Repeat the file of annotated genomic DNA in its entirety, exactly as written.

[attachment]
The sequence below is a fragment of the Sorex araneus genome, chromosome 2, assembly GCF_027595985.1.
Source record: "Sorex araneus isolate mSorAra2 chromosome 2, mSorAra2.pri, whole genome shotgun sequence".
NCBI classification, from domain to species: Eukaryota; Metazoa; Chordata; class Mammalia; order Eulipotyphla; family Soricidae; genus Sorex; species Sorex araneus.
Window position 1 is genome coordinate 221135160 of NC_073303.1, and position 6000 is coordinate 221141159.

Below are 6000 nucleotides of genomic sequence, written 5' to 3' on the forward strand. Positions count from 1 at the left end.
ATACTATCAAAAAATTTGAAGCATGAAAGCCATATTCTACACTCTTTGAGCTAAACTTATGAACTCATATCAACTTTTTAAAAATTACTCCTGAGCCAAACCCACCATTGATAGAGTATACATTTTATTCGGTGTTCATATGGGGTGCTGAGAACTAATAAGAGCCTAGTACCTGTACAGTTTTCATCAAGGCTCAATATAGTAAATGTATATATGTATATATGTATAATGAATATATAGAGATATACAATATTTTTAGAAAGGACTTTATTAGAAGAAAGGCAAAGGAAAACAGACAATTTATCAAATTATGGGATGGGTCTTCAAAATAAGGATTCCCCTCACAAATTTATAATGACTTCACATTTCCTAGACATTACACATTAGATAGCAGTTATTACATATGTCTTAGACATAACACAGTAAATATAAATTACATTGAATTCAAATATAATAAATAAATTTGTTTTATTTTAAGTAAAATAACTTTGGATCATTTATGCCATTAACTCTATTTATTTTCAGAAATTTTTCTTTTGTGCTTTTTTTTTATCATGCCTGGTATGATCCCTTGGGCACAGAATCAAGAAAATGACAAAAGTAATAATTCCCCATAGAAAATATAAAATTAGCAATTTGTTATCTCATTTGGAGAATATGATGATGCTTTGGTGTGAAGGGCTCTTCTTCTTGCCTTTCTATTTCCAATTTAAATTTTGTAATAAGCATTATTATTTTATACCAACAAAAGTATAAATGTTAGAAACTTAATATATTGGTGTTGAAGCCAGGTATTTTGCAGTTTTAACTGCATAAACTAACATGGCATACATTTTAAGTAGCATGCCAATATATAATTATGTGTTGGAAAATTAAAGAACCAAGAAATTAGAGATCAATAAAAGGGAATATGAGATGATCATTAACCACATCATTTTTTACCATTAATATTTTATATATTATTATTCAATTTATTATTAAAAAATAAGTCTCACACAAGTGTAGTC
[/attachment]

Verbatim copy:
The sequence below is a fragment of the Sorex araneus genome, chromosome 2, assembly GCF_027595985.1.
Source record: "Sorex araneus isolate mSorAra2 chromosome 2, mSorAra2.pri, whole genome shotgun sequence".
NCBI classification, from domain to species: Eukaryota; Metazoa; Chordata; class Mammalia; order Eulipotyphla; family Soricidae; genus Sorex; species Sorex araneus.
Window position 1 is genome coordinate 221135160 of NC_073303.1, and position 6000 is coordinate 221141159.

Below are 6000 nucleotides of genomic sequence, written 5' to 3' on the forward strand. Positions count from 1 at the left end.
ATACTATCAAAAAATTTGAAGCATGAAAGCCATATTCTACACTCTTTGAGCTAAACTTATGAACTCATATCAACTTTTTAAAAATTACTCCTGAGCCAAACCCACCATTGATAGAGTATACATTTTATTCGGTGTTCATATGGGGTGCTGAGAACTAATAAGAGCCTAGTACCTGTACAGTTTTCATCAAGGCTCAATATAGTAAATGTATATATGTATATATGTATAATGAATATATAGAGATATACAATATTTTTAGAAAGGACTTTATTAGAAGAAAGGCAAAGGAAAACAGACAATTTATCAAATTATGGGATGGGTCTTCAAAATAAGGATTCCCCTCACAAATTTATAATGACTTCACATTTCCTAGACATTACACATTAGATAGCAGTTATTACATATGTCTTAGACATAACACAGTAAATATAAATTACATTGAATTCAAATATAATAAATAAATTTGTTTTATTTTAAGTAAAATAACTTTGGATCATTTATGCCATTAACTCTATTTATTTTCAGAAATTTTTCTTTTGTGCTTTTTTTTTATCATGCCTGGTATGATCCCTTGGGCACAGAATCAAGAAAATGACAAAAGTAATAATTCCCCATAGAAAATATAAAATTAGCAATTTGTTATCTCATTTGGAGAATATGATGATGCTTTGGTGTGAAGGGCTCTTCTTCTTGCCTTTCTATTTCCAATTTAAATTTTGTAATAAGCATTATTATTTTATACCAACAAAAGTATAAATGTTAGAAACTTAATATATTGGTGTTGAAGCCAGGTATTTTGCAGTTTTAACTGCATAAACTAACATGGCATACATTTTAAGTAGCATGCCAATATATAATTATGTGTTGGAAAATTAAAGAACCAAGAAATTAGAGATCAATAAAAGGGAATATGAGATGATCATTAACCACATCATTTTTTACCATTAATATTTTATATATTATTATTCAATTTATTATTAAAAAATAAGTCTCACACAAGTGTAGTC